Guilt-free parenting is a process that takes a bit of unpacking. If you’re just joining us on the journey now, feel free to check out part one and part two.

As I mentioned in my previous article, our feelings aren’t always accurate and need to be challenged. They can often point us towards helpful and sometimes confronting truths. Facing those truths, and getting to the bottom of them, can help us to make changes for the better.

For me, my guilt (that niggling feeling), was asking me to take a closer look at how much quality time I spend with my kids. Parenting expert Nathan Wallis defines quality time as when we are, “Truly present with our children. Emotionally, spiritually, and physically present.”

Facing those truths, and getting to the bottom of them, can help us to make changes for the better.

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I’m with my kids a lot, and so is their dad. Our days are probably like yours – full, busy, and sometimes rushed. There’s a difference between quality and quantity time. At our place, we have quantity time sussed. When I took a step back and looked at the week as a whole (link to previous article) my husband and I spend over 50 hours per week with our children. I realised that what was making me feel most guilty was a lack of quality one-on-one time, so I carved out a couple of those 50-odd hours to make sure I spend time with each of my children by themselves. This is where it’s helpful that I know about my kids personality types and love languages.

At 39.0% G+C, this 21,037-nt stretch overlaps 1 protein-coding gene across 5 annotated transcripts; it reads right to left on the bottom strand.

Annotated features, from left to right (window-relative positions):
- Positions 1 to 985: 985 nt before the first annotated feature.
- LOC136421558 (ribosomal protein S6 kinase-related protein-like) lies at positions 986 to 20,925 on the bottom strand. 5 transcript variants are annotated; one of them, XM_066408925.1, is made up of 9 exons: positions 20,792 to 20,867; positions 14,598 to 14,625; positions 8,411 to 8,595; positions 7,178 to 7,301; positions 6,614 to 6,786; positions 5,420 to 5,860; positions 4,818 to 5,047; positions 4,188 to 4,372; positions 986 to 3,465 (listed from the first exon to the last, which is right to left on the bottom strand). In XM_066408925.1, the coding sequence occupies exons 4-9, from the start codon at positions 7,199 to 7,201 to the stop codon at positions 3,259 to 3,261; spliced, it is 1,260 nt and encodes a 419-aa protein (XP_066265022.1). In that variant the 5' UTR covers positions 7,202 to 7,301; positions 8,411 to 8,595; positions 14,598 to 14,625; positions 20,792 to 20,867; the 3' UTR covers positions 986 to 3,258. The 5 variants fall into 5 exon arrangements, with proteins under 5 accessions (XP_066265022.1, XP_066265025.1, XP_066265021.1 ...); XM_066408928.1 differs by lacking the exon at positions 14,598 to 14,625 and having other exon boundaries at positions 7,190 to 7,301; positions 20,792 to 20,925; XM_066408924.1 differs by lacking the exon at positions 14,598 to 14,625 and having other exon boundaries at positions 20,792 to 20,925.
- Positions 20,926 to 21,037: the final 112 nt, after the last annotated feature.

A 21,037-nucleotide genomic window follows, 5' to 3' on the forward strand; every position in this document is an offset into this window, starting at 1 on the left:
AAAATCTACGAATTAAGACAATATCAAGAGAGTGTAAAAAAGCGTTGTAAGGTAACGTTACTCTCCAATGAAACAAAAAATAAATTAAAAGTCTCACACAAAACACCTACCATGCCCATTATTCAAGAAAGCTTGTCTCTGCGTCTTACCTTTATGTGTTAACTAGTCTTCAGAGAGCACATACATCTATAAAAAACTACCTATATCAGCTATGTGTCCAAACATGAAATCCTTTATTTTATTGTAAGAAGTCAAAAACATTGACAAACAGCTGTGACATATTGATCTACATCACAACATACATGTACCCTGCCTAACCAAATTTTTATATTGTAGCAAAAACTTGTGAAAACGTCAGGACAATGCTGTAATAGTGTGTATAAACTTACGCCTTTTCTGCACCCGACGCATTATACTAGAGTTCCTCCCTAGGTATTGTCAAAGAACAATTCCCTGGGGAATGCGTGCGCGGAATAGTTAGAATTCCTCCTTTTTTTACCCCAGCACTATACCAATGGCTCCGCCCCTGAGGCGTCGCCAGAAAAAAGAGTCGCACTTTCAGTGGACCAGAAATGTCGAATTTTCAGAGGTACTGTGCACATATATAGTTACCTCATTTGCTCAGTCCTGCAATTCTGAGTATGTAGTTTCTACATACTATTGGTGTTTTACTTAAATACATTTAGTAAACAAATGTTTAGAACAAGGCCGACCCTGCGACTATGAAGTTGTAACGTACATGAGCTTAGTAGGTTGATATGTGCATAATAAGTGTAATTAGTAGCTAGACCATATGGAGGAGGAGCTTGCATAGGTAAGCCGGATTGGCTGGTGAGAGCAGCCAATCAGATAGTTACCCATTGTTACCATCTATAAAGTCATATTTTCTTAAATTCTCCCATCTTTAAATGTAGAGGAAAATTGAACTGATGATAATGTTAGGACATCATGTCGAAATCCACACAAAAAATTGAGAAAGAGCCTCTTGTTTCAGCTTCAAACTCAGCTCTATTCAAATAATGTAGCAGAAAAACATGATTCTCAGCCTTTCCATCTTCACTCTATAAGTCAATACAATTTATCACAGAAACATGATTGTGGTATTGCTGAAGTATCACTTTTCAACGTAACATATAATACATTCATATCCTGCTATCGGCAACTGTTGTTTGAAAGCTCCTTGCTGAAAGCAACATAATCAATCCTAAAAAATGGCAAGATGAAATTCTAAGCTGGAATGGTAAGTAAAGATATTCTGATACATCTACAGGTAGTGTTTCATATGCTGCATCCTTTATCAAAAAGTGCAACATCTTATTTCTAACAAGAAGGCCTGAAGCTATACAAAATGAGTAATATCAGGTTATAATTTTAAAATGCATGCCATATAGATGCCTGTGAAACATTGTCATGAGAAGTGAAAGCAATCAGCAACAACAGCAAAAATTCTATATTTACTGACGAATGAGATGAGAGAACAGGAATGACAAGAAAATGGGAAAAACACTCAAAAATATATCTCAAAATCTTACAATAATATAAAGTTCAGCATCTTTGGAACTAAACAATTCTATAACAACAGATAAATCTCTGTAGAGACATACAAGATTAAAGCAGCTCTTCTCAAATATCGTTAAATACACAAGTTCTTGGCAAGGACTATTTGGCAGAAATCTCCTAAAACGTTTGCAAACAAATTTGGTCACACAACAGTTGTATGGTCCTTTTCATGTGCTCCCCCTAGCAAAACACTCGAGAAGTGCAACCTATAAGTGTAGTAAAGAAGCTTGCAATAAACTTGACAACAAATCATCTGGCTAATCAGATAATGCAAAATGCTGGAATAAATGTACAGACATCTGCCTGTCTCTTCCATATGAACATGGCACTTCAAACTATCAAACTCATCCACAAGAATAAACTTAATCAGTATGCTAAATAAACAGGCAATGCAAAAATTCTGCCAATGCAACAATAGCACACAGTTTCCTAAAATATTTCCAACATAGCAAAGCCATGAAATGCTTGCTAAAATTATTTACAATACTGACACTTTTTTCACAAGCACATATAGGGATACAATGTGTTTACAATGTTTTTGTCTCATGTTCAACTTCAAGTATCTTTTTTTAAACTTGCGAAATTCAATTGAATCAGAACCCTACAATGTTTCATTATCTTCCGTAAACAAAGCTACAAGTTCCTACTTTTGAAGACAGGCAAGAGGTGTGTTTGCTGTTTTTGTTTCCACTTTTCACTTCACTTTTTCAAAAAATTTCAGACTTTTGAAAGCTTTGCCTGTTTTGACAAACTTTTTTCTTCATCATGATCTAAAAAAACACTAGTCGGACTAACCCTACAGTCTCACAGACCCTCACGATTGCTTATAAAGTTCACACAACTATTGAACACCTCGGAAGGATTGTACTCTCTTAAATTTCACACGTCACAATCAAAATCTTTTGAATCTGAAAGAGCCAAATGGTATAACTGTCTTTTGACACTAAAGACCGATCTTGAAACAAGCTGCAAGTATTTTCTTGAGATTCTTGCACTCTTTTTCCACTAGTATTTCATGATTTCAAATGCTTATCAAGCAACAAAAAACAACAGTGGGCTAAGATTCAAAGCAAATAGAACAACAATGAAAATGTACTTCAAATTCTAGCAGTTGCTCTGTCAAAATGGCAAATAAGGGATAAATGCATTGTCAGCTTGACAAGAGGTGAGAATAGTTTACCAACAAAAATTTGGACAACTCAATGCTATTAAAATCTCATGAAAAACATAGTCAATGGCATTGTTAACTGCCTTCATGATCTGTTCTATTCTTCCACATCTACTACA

I’ve also acknowledged that even if I can’t carve out that one-on-one quality time as often as I’d like, the day-to-day time when we’re just ‘doing life’ counts too. I remind myself that I don’t have to be perfect.

I remind myself that I don’t have to be perfect.


I get to spend many hours a week with my kids. We have time. Now when I feel guilty about how much time I spend with my kids, here’s what I do –

  1. Acknowledge those feelings.
  2. Challenge the accuracy of them.
  3. Check in with myself and remind myself of the quality moments I’ve had with my kids lately.
  4. Take stock about whether I may need to carve out some one-on-one time for one of them soon.
  5. Take comfort from the knowledge that I know what to do to deal with my feelings.

As I’m dropping off my girl to her first day of school in a few months, I don’t think I’ll feel guilty. I’ll feel grateful for the time I’ve had with her and that I still get to have with her for the rest of our lives.

This podcast really helped me to learn about how feelings and critical thoughts can help us, check it out here.

Keryn Grogan

Keryn Grogan

Keryn is a mum of two, a self-confessed all-rounder (and recovering perfectionist). Keryn enjoys reading, painting, and music. She is currently studying Te Reo Māori through Te Wānanga o Aotearoa and is a Toolbox facilitator. Above all else she considers parenting her full-time and most fulfilling past time, and loves sharing her everyday experiences of it through writing.

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